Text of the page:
By the Fancy Comma, LLC Team
We recently talked to Dr. Allison Coffin, a professor, science communicator, and SciComm instructor. She serves on the faculty of Washington State University at Vancouver as Associate Professor of Neuroscience. Alli teaches students, runs an auditory neuroscience research lab, and directs the Research Communications graduate certificate program at WSU Vancouver. She is also Co-Founder and President of the Association of Science Communicators (formerly known as ScienceTalk). Read on for our interview with Alli!
Fancy Comma: Where are you based? What do you do as a SciCommer?
Allison Coffin: I’m based in the Portland, Oregon metro area (Vancouver, Washington – which is not near Vancouver, British Columbia!). I’m involved in many areas of science communication, including training students and working STEM professionals in how to communicate with different stakeholder groups, talking about my own research at Science on Tap events, and the biggest part of my SciComm job is running the Association of Science Communicators (ASC).
I’m also the director of the Research Communications graduate certificate at Washington State University. And yes, I still run a research lab in auditory neuroscience, teach, and do all the usual “professor” things.
.@allison_coffin is a #SciComm extraordinare: she’s a professor, runs a neuroscience research lab, trains people in SciComm, and runs @ScienceTalkOrg, which she founded…and more!Tweet
FC: What is the scope of SciComm in your region?
Alli: SciComm is strong in the Vancouver/Portland area! That’s why we started ASC (formerly Science Talk) – our goal was to connect regional science communicators who were looking for community. Our first conference was in 2017 and there was so much demand that we quickly expanded nationally and beyond.
FC: How did you break into SciComm?
Alli: I didn’t mean to break in – totally happened by accident! As a master’s student, I joined a local Toastmasters club to work on my own communication skills to help me prepare for my thesis defense. A few years later, I was the president of a Toastmasters club in suburban Maryland when the club got a request for someone to teach a communication workshop for a local business group. I was 27 and figured that one of the “adults” from my club would do it; of course I wound up doing the workshop myself.
The next year, the same business group invited me back and paid me $50 plus lunch, which as a PhD student seemed like a luxurious salary for a six-hour workshop (plus all the prep time…). After a few years teaching communications workshops for business professionals, I realized I could merge my love of science and communication training to teach early-career scientists.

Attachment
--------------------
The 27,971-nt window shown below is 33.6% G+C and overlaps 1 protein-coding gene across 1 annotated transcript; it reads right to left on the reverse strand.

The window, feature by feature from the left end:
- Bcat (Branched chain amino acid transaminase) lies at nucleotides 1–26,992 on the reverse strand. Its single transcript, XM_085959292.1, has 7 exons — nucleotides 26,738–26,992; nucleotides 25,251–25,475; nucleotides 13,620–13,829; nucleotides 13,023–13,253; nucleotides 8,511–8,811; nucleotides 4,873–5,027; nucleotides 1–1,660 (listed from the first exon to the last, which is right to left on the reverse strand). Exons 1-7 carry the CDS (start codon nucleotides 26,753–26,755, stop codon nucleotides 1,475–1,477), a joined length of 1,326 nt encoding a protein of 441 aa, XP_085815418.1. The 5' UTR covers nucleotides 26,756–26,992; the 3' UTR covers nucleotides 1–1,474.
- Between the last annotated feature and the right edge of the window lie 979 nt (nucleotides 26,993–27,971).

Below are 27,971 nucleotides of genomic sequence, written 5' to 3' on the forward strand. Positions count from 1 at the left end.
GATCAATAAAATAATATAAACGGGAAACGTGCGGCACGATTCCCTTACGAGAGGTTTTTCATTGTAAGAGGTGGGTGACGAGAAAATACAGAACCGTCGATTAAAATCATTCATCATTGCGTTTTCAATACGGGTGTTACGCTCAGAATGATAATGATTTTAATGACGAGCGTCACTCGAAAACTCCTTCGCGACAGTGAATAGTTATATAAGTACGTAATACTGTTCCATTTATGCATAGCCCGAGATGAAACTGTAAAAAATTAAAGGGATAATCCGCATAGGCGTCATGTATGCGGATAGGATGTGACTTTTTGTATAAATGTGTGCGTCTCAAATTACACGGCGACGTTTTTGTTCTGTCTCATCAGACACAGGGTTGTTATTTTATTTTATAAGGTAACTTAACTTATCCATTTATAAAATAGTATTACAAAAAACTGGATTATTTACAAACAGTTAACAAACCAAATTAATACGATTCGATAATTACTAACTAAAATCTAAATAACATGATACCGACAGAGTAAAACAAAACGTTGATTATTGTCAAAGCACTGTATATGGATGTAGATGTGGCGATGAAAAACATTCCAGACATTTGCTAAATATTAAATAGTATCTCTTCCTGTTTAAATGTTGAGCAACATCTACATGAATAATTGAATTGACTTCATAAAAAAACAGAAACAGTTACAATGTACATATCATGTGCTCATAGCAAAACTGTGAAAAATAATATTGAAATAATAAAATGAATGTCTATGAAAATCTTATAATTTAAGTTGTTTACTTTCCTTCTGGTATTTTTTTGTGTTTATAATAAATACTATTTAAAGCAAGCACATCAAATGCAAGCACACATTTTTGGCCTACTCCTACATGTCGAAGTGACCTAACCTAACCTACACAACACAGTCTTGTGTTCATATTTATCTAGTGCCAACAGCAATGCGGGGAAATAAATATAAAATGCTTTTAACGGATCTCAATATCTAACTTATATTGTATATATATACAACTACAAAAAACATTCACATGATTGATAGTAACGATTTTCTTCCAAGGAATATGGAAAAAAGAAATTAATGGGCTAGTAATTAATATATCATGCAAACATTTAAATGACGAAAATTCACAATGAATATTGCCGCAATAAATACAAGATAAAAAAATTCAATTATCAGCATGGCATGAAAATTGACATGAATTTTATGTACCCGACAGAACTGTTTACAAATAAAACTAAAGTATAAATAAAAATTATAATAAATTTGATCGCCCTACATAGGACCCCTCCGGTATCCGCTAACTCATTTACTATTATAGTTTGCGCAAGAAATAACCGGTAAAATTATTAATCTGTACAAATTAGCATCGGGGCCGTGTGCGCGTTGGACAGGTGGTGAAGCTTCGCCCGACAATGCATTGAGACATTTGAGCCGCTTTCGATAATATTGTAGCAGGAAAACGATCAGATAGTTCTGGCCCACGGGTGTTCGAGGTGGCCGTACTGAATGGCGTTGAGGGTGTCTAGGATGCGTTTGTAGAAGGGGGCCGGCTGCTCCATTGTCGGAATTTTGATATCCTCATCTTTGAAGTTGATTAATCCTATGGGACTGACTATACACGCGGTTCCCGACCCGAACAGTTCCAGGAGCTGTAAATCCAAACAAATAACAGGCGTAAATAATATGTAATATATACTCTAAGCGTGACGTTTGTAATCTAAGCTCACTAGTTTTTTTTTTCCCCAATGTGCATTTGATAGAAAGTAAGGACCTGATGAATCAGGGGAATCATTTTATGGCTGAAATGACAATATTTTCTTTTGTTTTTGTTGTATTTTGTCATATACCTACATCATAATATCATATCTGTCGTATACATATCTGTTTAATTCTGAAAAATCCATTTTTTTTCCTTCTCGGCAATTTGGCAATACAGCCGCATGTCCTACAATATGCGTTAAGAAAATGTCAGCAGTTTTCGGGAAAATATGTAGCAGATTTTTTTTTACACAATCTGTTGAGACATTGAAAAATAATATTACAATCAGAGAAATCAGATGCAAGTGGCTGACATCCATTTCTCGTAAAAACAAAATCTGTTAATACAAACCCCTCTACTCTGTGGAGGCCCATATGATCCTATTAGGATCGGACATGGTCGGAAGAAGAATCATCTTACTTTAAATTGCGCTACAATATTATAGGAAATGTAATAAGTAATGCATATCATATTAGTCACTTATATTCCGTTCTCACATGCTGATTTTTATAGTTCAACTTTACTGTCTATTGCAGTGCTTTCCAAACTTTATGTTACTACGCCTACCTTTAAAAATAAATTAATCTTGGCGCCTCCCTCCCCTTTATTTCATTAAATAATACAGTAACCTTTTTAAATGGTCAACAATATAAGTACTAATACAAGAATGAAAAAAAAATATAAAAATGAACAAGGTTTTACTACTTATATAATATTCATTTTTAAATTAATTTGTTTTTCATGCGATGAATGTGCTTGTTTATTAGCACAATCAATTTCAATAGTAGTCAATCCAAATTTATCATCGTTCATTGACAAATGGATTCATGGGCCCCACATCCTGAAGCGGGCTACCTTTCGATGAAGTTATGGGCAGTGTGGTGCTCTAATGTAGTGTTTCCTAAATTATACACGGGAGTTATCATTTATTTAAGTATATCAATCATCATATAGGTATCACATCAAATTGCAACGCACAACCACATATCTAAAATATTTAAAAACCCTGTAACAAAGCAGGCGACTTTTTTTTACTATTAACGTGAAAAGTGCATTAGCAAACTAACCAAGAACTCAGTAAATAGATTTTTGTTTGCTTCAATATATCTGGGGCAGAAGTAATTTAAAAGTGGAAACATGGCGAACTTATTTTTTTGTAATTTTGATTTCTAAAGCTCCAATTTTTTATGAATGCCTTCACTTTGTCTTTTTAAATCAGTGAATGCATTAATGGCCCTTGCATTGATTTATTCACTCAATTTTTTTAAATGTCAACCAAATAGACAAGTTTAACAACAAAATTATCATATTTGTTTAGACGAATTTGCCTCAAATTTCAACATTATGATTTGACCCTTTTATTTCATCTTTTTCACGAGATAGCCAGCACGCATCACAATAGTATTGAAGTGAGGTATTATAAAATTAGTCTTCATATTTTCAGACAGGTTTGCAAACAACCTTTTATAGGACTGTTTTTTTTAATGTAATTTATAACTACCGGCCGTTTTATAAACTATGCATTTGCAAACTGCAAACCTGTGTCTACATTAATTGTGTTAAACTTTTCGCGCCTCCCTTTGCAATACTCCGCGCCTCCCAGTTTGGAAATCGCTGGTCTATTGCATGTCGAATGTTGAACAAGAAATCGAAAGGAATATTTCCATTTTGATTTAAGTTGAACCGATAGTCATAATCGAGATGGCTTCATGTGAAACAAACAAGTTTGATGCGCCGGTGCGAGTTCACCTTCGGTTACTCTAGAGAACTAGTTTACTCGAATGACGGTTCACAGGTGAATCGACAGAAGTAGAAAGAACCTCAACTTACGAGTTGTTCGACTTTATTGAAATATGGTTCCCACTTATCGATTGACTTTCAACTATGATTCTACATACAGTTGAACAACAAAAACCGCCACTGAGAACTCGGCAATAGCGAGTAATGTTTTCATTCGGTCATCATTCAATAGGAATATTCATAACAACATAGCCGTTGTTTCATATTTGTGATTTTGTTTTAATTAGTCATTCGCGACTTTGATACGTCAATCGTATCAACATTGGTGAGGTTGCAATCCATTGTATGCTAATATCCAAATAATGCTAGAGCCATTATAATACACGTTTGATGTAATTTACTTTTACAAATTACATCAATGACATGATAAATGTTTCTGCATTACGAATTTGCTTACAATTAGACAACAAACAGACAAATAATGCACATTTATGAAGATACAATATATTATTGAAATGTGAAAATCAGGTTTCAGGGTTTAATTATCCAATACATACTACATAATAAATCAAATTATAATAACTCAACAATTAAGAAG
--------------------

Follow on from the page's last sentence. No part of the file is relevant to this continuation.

FC: Which area of SciComm (writing, designing, podcasting) is your favorite? Why?
Alli: I still love leading workshops, but my favorite area of SciComm is creating professional development and networking opportunities for other science communicators. That’s the great part about leading ASC – I get to mentor, foster connections, and help create programming to serve the growing SciComm community across the U.S. and around the world.
I love walking through the coffee breaks at the annual Science Talk conference and hearing the buzz of excited conversation as SciCommers connect with each other. I also love working with the amazing team of ASC volunteers. They constantly amaze me with their enthusiasm for our mission to support the SciComm community and increase the impact of science in society.
FC: What advice can you share for people interested in doing freelance SciComm, in terms of landing clients?
Alli: Network! Each conversation is a networking opportunity – at the bar, on the plane, or just relaxing with friends and family. Networking doesn’t mean leading the conversation in a specific direction, just chatting with people about their passions and sharing yours. For new connections, follow up with a business card and an email.
Also, don’t be afraid to cold call potential clients with suggestions. See a publication that fits your writing skills? Read their pitch guide and pitch a story. Contact a local organization and offer your skills. My first SciComm workshops were through my graduate school – I contacted our student services center and offered to give a workshop. These types of opportunities don’t always get you paid, but they are great for building a broader network that leads to paid gigs.
About Allison Coffin, PhD
Dr. Allison Coffin received her PhD in Biology at the University of Maryland at College Park. She is currently a neuroscience professor at Washington State University in Vancouver. Her research in auditory neuroscience focuses on inner ear hearing loss.
At WSU Vancouver, Alli also directs the graduate student certificate program in Research Communications alongside her other duties as a teacher and mentor. She is also the Co-Founder and President of the Association of Science Communicators (formerly known as Science Talk). Alli also leads professional development and science communication teaching workshops.
Learn more about Alli by following her on Twitter @Allison_Coffin or visiting her website.